Politics & Policy

Oregon’s Euthanasia Bill Is Intentionally Ambiguous

(Photo:Dreamstime)
It would reverse the state’s purpose: to protect the right to life, not bestow that right on citizens of its choosing.

Savagery can be subtle.

Oregon, which in 1997 became the first state in the U.S. to legalize assisted suicide, is considering tweaking the laws surrounding advance directives, the legal documents by means of which a person can dictate ahead of time his desires for end-of-life care. The innocuous-seeming changes that Senate Bill 494 proposes would permit the state to starve certain patients to death.

Under current state law, “artificially administered nutrition and hydration” — intravenous feeding by tubes — does not include food administered normally: “by cup, hand, bottle, drinking straw or eating utensil.” The latter category, unlike the former, is considered part of the basic provision of care required for the sick, and required by law as long as the patient is mentally incompetent to say otherwise.

In 2016, Bill Harris of Ashland, Ore., asked a state court to order a nursing facility to stop providing food and water to his wife, Nora, who suffers from Alzheimer’s disease. Nora could no longer communicate and had lost use of her fine-motor skills, making it impossible for her to use utensils, so the facility had begun spoon-feeding her. According to the nursing facility, Nora continued to choose whether she wanted to eat or not, and the facility never coerced her. Nonetheless, her husband maintained that when she stated in her advance directive that she did not want artificial nutrition, she intended all forms of feeding.

The courts decided against Bill Harris, but S.B. 494, introduced last month and currently under consideration in committee, would reshape the law to suit him. The bill removes the statutory definition of “tube feeding” and “life support,” and replaces the word “desires” with “preferences.” To the requirement in its advance-directive forms that “my healthcare representative must follow my instructions,” the bill adds: “to the extent appropriate.” It also removes the statutory definition of “health care instruction.”

These understated changes are intended to create interpretive ambiguity. Under the amended bill, would Nora Harris’s rejection of “artificial” nutrition and hydration include being fed by a nurse at her bedside? Even though she is conscious, willful, and able to eat, does continuing to feed her constitute “life support”? Under S.B. 494, these questions would be left up to the courts, or to regulatory bodies such as the Advance Directive Rules Adoption Committee, which the bill creates ex nihilo. The committee’s members would be appointed by the governor and have sole authority to revise the state’s advance-directive forms — that is, to continue the subversive work of the legislature without meaningful oversight.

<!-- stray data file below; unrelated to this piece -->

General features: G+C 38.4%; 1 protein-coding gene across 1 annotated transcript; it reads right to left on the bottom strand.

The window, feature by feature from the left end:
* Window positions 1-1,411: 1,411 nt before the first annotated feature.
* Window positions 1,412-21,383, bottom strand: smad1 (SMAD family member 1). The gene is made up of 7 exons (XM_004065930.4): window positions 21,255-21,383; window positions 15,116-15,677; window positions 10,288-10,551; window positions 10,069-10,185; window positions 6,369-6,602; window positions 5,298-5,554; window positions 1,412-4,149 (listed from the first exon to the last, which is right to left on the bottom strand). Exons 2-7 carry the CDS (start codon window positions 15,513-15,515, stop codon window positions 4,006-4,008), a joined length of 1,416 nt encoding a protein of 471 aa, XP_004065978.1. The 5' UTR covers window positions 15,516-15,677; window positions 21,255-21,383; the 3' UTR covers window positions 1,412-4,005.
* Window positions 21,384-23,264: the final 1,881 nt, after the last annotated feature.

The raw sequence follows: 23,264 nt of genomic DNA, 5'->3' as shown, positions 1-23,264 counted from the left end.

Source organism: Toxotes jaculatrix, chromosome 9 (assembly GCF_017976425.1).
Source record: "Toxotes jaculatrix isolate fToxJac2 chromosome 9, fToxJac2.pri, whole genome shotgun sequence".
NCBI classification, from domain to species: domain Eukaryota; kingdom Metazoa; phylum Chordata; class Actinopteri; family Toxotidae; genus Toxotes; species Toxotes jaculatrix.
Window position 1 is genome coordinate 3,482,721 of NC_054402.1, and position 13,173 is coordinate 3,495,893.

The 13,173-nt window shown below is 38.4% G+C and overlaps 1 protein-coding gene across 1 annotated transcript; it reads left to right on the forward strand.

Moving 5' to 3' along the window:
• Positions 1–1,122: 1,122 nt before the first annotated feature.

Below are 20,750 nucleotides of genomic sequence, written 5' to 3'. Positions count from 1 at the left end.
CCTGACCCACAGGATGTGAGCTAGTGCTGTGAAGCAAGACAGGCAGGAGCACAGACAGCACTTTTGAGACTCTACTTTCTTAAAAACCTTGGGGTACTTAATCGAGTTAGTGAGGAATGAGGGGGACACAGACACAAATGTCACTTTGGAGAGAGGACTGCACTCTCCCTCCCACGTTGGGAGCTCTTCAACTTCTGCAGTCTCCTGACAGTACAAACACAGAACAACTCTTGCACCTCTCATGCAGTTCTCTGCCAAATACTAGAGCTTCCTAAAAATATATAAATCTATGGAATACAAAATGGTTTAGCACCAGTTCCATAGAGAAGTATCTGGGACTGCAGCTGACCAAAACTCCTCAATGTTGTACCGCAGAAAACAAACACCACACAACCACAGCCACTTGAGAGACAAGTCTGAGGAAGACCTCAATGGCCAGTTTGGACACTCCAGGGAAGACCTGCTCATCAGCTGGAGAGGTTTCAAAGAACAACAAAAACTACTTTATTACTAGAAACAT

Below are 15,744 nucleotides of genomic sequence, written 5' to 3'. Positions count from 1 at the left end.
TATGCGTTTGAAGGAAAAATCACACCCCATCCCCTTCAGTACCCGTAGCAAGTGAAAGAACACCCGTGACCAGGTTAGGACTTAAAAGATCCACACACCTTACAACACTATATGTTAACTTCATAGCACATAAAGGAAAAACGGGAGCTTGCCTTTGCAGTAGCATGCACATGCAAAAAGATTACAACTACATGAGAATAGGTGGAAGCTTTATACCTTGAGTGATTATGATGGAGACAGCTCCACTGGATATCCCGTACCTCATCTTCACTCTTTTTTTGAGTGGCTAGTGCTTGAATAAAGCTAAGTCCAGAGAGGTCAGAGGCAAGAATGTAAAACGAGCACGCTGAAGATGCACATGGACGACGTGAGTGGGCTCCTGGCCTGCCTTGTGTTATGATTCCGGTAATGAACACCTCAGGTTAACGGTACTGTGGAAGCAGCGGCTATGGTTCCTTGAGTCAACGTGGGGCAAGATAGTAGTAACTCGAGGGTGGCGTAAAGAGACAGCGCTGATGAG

The state of Oregon is, in a word, making it easier for the state of Oregon to kill its most vulnerable citizens.

The state of Oregon is, in a word, making it easier for the state of Oregon to kill its most vulnerable citizens.

It seems of little interest to the state’s legislators that their enterprise is a reversal of the state’s purpose — to protect the preexisting right to life, not to bestow that right on citizens of its choosing. Likewise, Oregon’s legislators seem little concerned with the possibility that the expansion of a government’s claim to its citizens’ lives accrues a momentum of its own; there is a straight line between this bill and a recent incident in the Netherlands, where the family of a dementia patient held her down as she resisted euthanasia.

But it is worse. Having destroyed the professional oath to which doctors are bound, Oregon would destroy the basic ethic of care that is the mark of a humane society — the expectation that says to tend the sick, to clothe the naked, to shelter the homeless. “I was hungry and you gave me food.” Under the auspices of a false mercy, Oregon would demand the opposite: to greet Nora Harris, or someone like her — a person who is conscious, who is mobile, who expresses emotion and harbors desires — and to reject her. Human beings meet each other in the recognition of mutual vulnerability. Oregon would craft a society only for the strong.

That has been attempted before, of course, many times, and it has effected only more brutality. Weakness, by contrast, is an occasion for love to reveal itself, unfolding in a moment of grace. No suffering can entirely occlude this hope. In the final accounting, life is always and everywhere good, and so it is where it is most vulnerable that it demands the fiercest defense.

Ian Tuttle — Ian Tuttle is the former Thomas L. Rhodes Journalism Fellow at the National Review Institute.

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